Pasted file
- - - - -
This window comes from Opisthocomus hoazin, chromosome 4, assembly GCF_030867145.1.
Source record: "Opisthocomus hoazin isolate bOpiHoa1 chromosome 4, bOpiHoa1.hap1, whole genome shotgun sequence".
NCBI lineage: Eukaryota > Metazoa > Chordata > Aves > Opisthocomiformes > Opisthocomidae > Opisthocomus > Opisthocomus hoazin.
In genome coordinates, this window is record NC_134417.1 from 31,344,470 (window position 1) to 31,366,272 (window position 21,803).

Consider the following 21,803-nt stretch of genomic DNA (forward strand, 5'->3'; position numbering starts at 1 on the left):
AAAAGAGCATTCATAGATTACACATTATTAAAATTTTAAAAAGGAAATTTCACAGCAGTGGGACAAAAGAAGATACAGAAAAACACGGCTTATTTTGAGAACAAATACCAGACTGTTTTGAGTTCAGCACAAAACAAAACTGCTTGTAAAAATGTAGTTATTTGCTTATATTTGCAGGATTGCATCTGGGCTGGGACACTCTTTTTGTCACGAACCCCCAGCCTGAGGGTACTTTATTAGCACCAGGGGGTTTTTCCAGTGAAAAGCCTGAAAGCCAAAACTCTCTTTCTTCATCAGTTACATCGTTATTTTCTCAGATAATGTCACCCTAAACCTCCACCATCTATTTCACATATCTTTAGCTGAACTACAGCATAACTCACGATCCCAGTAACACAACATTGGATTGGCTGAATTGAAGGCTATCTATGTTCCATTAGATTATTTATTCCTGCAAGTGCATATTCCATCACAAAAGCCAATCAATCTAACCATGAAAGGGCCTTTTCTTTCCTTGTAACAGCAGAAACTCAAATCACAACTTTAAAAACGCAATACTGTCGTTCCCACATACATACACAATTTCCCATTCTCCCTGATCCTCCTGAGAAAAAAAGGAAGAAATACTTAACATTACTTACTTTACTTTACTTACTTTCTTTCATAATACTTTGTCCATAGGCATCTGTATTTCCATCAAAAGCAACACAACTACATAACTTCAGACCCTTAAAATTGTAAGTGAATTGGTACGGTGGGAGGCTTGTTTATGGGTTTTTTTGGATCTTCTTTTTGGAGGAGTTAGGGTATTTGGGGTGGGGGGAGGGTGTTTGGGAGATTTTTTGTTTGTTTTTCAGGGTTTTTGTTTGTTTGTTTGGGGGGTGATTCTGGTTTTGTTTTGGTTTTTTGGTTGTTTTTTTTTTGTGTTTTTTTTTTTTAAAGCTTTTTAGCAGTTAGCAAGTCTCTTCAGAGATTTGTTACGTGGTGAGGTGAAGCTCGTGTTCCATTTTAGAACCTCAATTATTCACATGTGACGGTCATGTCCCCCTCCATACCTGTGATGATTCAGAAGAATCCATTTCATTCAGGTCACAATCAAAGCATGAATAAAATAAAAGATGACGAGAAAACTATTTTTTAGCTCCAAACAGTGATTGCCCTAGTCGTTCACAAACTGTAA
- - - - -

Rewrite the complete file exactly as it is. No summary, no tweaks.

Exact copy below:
This window comes from Opisthocomus hoazin, chromosome 4, assembly GCF_030867145.1.
Source record: "Opisthocomus hoazin isolate bOpiHoa1 chromosome 4, bOpiHoa1.hap1, whole genome shotgun sequence".
NCBI lineage: Eukaryota > Metazoa > Chordata > Aves > Opisthocomiformes > Opisthocomidae > Opisthocomus > Opisthocomus hoazin.
In genome coordinates, this window is record NC_134417.1 from 31,344,470 (window position 1) to 31,366,272 (window position 21,803).

Consider the following 21,803-nt stretch of genomic DNA (forward strand, 5'->3'; position numbering starts at 1 on the left):
AAAAGAGCATTCATAGATTACACATTATTAAAATTTTAAAAAGGAAATTTCACAGCAGTGGGACAAAAGAAGATACAGAAAAACACGGCTTATTTTGAGAACAAATACCAGACTGTTTTGAGTTCAGCACAAAACAAAACTGCTTGTAAAAATGTAGTTATTTGCTTATATTTGCAGGATTGCATCTGGGCTGGGACACTCTTTTTGTCACGAACCCCCAGCCTGAGGGTACTTTATTAGCACCAGGGGGTTTTTCCAGTGAAAAGCCTGAAAGCCAAAACTCTCTTTCTTCATCAGTTACATCGTTATTTTCTCAGATAATGTCACCCTAAACCTCCACCATCTATTTCACATATCTTTAGCTGAACTACAGCATAACTCACGATCCCAGTAACACAACATTGGATTGGCTGAATTGAAGGCTATCTATGTTCCATTAGATTATTTATTCCTGCAAGTGCATATTCCATCACAAAAGCCAATCAATCTAACCATGAAAGGGCCTTTTCTTTCCTTGTAACAGCAGAAACTCAAATCACAACTTTAAAAACGCAATACTGTCGTTCCCACATACATACACAATTTCCCATTCTCCCTGATCCTCCTGAGAAAAAAAGGAAGAAATACTTAACATTACTTACTTTACTTTACTTACTTTCTTTCATAATACTTTGTCCATAGGCATCTGTATTTCCATCAAAAGCAACACAACTACATAACTTCAGACCCTTAAAATTGTAAGTGAATTGGTACGGTGGGAGGCTTGTTTATGGGTTTTTTTGGATCTTCTTTTTGGAGGAGTTAGGGTATTTGGGGTGGGGGGAGGGTGTTTGGGAGATTTTTTGTTTGTTTTTCAGGGTTTTTGTTTGTTTGTTTGGGGGGTGATTCTGGTTTTGTTTTGGTTTTTTGGTTGTTTTTTTTTTGTGTTTTTTTTTTTTAAAGCTTTTTAGCAGTTAGCAAGTCTCTTCAGAGATTTGTTACGTGGTGAGGTGAAGCTCGTGTTCCATTTTAGAACCTCAATTATTCACATGTGACGGTCATGTCCCCCTCCATACCTGTGATGATTCAGAAGAATCCATTTCATTCAGGTCACAATCAAAGCATGAATAAAATAAAAGATGACGAGAAAACTATTTTTTAGCTCCAAACAGTGATTGCCCTAGTCGTTCACAAACTGTAA